Reykjahei­i

Distance: 15-16 kilometres. Route: Reykir ľ Hei­ardalur ľ Reykjahei­i ľ B÷ggvissta­adalur ľ DalvÝk.
Maximum elevation: 850 metres. Hiking time: 7-8 hours.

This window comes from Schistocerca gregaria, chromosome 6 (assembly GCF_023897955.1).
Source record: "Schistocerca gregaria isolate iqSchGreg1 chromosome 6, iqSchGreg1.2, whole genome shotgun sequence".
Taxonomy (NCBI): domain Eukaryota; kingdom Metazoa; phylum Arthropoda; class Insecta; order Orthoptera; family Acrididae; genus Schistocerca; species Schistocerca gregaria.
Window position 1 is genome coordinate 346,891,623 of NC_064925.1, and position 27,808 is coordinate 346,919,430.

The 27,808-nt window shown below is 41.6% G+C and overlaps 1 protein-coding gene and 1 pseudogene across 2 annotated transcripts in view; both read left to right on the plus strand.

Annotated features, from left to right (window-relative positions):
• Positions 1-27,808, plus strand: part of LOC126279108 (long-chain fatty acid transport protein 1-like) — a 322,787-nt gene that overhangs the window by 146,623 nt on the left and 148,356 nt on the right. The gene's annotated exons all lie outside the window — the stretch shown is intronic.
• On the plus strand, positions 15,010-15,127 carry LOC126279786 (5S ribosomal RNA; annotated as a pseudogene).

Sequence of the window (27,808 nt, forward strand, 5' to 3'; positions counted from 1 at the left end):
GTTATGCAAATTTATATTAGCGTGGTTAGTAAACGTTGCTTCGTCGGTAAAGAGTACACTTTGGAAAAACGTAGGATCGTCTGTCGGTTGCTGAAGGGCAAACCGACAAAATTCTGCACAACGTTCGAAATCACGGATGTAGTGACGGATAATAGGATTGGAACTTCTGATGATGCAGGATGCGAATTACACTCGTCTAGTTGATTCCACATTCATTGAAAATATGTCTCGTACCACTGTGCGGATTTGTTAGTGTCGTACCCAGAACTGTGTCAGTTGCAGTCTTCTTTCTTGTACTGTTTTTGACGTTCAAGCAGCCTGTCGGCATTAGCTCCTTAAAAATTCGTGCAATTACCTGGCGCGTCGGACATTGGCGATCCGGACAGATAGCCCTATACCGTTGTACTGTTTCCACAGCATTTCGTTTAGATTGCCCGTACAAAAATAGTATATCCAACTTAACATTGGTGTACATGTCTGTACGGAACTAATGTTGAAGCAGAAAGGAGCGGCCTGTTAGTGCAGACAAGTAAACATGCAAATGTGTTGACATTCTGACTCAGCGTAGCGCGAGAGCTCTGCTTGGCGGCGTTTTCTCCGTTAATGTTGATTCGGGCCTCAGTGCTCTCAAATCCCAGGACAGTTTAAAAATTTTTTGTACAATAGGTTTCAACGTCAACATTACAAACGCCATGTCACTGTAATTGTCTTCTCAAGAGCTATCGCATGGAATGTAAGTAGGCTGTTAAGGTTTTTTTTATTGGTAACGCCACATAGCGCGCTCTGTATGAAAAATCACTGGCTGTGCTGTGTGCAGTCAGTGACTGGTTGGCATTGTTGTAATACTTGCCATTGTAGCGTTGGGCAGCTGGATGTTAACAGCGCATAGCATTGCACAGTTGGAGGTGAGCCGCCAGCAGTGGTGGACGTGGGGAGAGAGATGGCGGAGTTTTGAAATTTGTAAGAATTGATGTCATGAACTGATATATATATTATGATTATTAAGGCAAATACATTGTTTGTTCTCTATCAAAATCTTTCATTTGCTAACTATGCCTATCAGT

In earlier times, Reykjahei­i heath was one of the most travelled mountain trail between Svarfa­ardalur valley and Ëlafsfj÷r­ur, mostly because this is the easiest route for people riding on horseback, and in addition this was part of the route taken by the overland postal service between Akureyri and Siglufj÷r­ur. The Reykjahei­i heath was marked with cairns that were put up at the turn of the 20th century and these cairns have been maintained so that they are good markers for the heath. When you walk the heath you start at Reykir, which was abandoned in 1945. The Youth Association of Ëlafsfj÷r­ur built a swimming pool there (made of turf), which was in use until 1945 when a swimming pool was constructed at Ëlafsfjar­arhorn village (people called the growing population centre at the seaside Horni­). The hike begins south of the river which is called Lambß river, from the summer houses which are situated there. The first stretch is not steep but it is a good idea to follow the river. You then get to a track that derives from earlier times when people had expectations of building a road to DalvÝk. Soon you come across the cairns and after you have passed the first hill you can easily find your way if you follow the cairns and the riding trail which has been created on the gravel plain up to the Hei­arskar­ pass. At Hei­arskar­ pass (approx. elevation 850 m) there is a visitors' guestbook which the Ëlafsfj÷r­ur tourist council supervises. There is some snow in the uppermost part of the route. On the DalvÝk side of the pass there is a steep slope which for the most part has snow in it. The route down the heath is easily passable and you should follow the cairns. When you reach the rim of the heath you will soon see the earlier mentioned track. This was where men controlling a bulldozer halted when the conditions for making a road to Ëlafsfj÷r­ur were examined. When you get down from the heath there is a ford on the Brimnesß river, but it is often better to use stepping-stones above the ford, the route now follows easily passable land and in many places you can see the track. A small distance below the middle of the valley, there is a small house and there you will find a visitors' guestbook. In earlier times, there were huts on both sides of the river. To the left on the Upsadalur valley side is GrÝmuhnj˙kur mountain and GrÝmudalur valley, where the route over the GrÝmubrekkur slope lies over the Br÷ndˇlfsbrekkur slopes. From Kofi you now follow the bulldozer track straight on to DalvÝk. You can also turn right shortly after you have passed over the mountain fence and follow the old postal-service road that lies south and down the hillside to B÷ggvista­ir farm. A short distance above is the ski lodge Brekkusel, and B÷ggvissta­ir was where the overland post stopped.





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